Among the many questions that keep communicators up at night, perhaps the most pressing might be some variation of: “Does my boss give a rip about what I do?”
According to new data unearthed by The HarrisX/Ragan CEO-Communicators Competencies Survey, which gathered transparent insights from 552 CEOs and high-ranking communications officials, those late night concerns may be well founded. The findings reveal which comms competencies and skills are most valued by top-level execs—and what they shared might surprise you.
The survey showed that CEOs and comms leaders hold vastly differing views on who’s responsible for a range of messaging responsibilities, and offers recommendations to achieve more harmonious alignment with execs moving forward.
The survey says to:
1. Improve communications between CEOs and comms leaders.
- Allow CEOs to define their expectations and to delegate trust for some responsibilities.
- CEOs, especially at small companies, must be willing to relinquish some responsibilities.
Takeaway: Even if your exec is aloof, exceedingly busy or perhaps thinks he’s an ace communicator who doesn’t need help, the onus is on you to set healthy boundaries in terms of who’s responsible for what, exactly. The report finds that CEOs at small companies often “hold themselves responsible for external and internal communications,” and that “CEOs at medium and large companies report they want their CCO or head of people to take on these duties.”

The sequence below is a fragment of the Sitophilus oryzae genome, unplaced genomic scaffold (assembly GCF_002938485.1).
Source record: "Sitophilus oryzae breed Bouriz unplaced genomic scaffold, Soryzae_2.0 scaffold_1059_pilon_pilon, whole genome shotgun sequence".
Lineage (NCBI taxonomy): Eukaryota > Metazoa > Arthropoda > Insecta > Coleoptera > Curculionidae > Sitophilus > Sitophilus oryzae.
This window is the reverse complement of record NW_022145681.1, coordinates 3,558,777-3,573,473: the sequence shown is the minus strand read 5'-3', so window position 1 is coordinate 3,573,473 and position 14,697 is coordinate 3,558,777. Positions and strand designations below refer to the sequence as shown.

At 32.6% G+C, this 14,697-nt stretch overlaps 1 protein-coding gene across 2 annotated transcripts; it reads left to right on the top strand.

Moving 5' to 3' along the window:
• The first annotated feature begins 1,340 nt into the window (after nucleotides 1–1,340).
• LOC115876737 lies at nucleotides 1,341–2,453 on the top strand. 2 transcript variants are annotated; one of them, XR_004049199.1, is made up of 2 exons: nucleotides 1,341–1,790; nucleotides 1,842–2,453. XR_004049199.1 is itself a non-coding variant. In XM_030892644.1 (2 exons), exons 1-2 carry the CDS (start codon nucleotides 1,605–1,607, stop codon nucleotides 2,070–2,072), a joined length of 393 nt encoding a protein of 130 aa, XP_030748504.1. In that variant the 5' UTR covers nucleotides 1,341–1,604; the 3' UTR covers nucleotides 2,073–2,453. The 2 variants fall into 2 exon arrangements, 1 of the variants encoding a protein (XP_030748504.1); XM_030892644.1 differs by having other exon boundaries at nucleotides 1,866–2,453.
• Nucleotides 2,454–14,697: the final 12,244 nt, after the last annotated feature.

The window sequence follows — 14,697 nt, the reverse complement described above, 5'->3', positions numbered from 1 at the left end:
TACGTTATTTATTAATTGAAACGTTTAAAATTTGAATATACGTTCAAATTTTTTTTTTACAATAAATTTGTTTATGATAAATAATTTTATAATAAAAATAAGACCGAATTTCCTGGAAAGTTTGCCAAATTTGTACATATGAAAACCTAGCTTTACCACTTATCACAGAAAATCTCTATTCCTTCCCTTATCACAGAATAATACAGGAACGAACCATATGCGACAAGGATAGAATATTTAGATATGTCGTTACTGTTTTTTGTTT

2. Develop your skills with the future in mind.
- Create a roadmap of where you want to be in three to five years.
- Proactively train yourself and others.
Takeaway: The data shows that both execs and communication leaders view employee communication and reputation management as “high value areas” moving forward, so you’d be wise to beef up your efforts on those fronts.
3. Understand and respect differences.
- CEOs and other communications leaders rank different competencies as most important.
- CEOs value team leadership, while comms leaders value writing.
- Both perspectives should be honored within the company, as both bring value to the organization.
Takeaway: The survey reveals that CEOs at small companies value “listening above all else,” while CEOs at medium/large companies value experience, strategic planning, risk management, creativity and flexibility. Meanwhile, comms leaders say they most value critical thinking, relationship building and judgment.
4. Be seen as a business leader first, and as a communicator second.
- CEOs at large companies universally believe their internal and external communications are good or excellent.
- They also believe communications currently has enough resources to meet their goals.
- To close this perception gap, comms leaders should position themselves and act as an equal business leader like every other function. Also, they must operate with the same rigor as other functions – including a robust business plan, financial and people budgeting, and metrics to hold communications accountable to business goals.
Takeaway: CEOs think you already have plenty of resources to get your job done. However, the data shows that 3 in 10 chief comms leaders and half of SVPs/VPs say they do not have enough resources.
How do you plan to ensure your goals more closely match your CEO’s top objectives in the coming year?
Get your free copy of the full survey and findings here to achieve more strategic alignment with your bosses.